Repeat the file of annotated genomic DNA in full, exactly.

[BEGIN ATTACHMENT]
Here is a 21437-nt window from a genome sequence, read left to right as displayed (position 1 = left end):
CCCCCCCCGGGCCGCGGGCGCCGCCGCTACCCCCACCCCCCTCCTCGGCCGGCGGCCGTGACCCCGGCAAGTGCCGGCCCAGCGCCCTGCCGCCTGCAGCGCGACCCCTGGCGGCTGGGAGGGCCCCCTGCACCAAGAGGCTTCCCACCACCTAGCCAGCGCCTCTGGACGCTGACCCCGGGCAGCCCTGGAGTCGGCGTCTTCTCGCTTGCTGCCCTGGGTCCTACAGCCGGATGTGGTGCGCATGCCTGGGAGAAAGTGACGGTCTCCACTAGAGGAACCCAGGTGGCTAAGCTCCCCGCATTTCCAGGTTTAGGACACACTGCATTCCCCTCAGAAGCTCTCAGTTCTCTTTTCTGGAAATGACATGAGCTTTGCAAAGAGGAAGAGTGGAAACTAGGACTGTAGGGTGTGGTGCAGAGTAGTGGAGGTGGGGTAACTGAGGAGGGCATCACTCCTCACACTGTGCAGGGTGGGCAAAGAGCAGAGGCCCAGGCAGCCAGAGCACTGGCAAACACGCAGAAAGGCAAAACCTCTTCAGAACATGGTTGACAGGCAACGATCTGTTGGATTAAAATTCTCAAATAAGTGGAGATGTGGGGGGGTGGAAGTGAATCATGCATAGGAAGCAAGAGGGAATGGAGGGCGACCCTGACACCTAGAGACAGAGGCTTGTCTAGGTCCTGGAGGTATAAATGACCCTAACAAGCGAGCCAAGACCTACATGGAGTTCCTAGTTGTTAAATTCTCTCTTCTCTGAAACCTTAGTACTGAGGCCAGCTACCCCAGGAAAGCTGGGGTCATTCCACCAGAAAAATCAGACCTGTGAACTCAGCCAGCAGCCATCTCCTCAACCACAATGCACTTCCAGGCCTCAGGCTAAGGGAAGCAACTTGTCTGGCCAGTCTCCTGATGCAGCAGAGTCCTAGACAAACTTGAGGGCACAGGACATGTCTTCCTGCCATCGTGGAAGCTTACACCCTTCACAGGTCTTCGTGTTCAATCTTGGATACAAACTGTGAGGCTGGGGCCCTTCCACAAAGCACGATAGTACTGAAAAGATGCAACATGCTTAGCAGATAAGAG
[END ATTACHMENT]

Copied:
Here is a 21437-nt window from a genome sequence, read left to right as displayed (position 1 = left end):
CCCCCCCCGGGCCGCGGGCGCCGCCGCTACCCCCACCCCCCTCCTCGGCCGGCGGCCGTGACCCCGGCAAGTGCCGGCCCAGCGCCCTGCCGCCTGCAGCGCGACCCCTGGCGGCTGGGAGGGCCCCCTGCACCAAGAGGCTTCCCACCACCTAGCCAGCGCCTCTGGACGCTGACCCCGGGCAGCCCTGGAGTCGGCGTCTTCTCGCTTGCTGCCCTGGGTCCTACAGCCGGATGTGGTGCGCATGCCTGGGAGAAAGTGACGGTCTCCACTAGAGGAACCCAGGTGGCTAAGCTCCCCGCATTTCCAGGTTTAGGACACACTGCATTCCCCTCAGAAGCTCTCAGTTCTCTTTTCTGGAAATGACATGAGCTTTGCAAAGAGGAAGAGTGGAAACTAGGACTGTAGGGTGTGGTGCAGAGTAGTGGAGGTGGGGTAACTGAGGAGGGCATCACTCCTCACACTGTGCAGGGTGGGCAAAGAGCAGAGGCCCAGGCAGCCAGAGCACTGGCAAACACGCAGAAAGGCAAAACCTCTTCAGAACATGGTTGACAGGCAACGATCTGTTGGATTAAAATTCTCAAATAAGTGGAGATGTGGGGGGGTGGAAGTGAATCATGCATAGGAAGCAAGAGGGAATGGAGGGCGACCCTGACACCTAGAGACAGAGGCTTGTCTAGGTCCTGGAGGTATAAATGACCCTAACAAGCGAGCCAAGACCTACATGGAGTTCCTAGTTGTTAAATTCTCTCTTCTCTGAAACCTTAGTACTGAGGCCAGCTACCCCAGGAAAGCTGGGGTCATTCCACCAGAAAAATCAGACCTGTGAACTCAGCCAGCAGCCATCTCCTCAACCACAATGCACTTCCAGGCCTCAGGCTAAGGGAAGCAACTTGTCTGGCCAGTCTCCTGATGCAGCAGAGTCCTAGACAAACTTGAGGGCACAGGACATGTCTTCCTGCCATCGTGGAAGCTTACACCCTTCACAGGTCTTCGTGTTCAATCTTGGATACAAACTGTGAGGCTGGGGCCCTTCCACAAAGCACGATAGTACTGAAAAGATGCAACATGCTTAGCAGATAAGAG